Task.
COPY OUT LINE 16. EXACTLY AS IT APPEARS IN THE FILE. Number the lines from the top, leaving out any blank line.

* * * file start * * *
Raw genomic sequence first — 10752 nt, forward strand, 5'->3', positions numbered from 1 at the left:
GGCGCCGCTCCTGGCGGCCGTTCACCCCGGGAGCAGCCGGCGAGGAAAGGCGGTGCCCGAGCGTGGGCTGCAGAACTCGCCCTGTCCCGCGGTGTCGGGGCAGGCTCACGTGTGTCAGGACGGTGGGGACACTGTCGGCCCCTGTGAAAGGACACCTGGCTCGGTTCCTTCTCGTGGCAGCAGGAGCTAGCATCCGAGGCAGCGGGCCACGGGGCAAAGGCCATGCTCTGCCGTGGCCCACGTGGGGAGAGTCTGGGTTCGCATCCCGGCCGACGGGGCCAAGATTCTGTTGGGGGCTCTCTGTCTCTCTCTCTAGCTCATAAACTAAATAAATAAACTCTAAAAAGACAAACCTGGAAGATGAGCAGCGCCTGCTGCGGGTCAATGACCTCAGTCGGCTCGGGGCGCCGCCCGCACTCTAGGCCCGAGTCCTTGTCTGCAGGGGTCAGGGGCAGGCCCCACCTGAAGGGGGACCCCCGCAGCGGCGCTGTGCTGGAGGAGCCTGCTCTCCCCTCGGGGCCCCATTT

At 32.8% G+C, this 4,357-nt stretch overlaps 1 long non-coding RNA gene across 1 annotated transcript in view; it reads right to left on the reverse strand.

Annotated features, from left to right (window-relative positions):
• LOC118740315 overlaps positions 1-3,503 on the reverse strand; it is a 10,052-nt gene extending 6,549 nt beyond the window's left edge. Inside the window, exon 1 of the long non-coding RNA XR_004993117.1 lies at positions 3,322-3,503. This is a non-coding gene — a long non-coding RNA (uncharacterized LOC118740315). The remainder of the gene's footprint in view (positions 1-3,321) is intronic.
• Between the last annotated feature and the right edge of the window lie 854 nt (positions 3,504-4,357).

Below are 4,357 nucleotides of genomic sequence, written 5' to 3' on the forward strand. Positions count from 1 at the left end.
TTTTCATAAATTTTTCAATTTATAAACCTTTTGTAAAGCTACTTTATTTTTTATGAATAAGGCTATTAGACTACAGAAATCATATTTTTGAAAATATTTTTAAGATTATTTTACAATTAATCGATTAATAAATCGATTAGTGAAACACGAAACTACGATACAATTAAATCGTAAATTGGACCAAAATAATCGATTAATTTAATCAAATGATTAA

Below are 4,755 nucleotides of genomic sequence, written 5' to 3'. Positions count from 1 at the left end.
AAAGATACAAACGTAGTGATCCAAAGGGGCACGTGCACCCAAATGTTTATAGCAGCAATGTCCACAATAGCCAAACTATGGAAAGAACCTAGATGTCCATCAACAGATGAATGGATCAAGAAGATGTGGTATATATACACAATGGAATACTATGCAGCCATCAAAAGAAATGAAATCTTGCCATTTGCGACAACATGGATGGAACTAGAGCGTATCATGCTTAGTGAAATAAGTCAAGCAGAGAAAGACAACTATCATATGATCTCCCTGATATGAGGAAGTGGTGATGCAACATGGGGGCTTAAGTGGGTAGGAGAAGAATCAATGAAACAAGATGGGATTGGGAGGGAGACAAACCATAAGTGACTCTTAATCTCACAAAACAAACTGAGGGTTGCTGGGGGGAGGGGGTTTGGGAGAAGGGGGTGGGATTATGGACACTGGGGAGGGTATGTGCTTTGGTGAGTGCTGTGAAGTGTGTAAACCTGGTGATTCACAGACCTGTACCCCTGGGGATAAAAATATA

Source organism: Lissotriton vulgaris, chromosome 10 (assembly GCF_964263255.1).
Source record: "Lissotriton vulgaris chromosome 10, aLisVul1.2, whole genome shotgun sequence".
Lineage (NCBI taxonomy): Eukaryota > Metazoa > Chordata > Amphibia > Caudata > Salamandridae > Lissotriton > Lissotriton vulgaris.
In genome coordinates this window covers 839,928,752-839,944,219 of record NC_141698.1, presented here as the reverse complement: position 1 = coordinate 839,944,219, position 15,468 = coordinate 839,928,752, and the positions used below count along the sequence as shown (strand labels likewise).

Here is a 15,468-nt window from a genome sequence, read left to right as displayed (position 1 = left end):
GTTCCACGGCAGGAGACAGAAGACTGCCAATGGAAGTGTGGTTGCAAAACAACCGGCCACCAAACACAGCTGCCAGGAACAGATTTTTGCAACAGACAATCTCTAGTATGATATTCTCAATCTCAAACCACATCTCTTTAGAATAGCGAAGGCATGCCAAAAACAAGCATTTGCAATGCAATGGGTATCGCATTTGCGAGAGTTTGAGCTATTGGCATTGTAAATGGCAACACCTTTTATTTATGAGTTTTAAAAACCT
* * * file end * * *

GTTCCACGGCAGGAGACAGAAGACTGCCAATGGAAGTGTGGTTGCAAAACAACCGGCCACCAAACACAGCTGCCAGGAACAGATTTTTGCAACAGACAATCTCTAGTATGATATTCTCAATCTCAAACCACATCTCTTTAGAATAGCGAAGGCATGCCAAAAACAAGCATTTGCAATGCAATGGGTATCGCATTTGCGAGAGTTTGAGCTATTGGCATTGTAAATGGCAACACCTTTTATTTATGAGTTTTAAAAACCT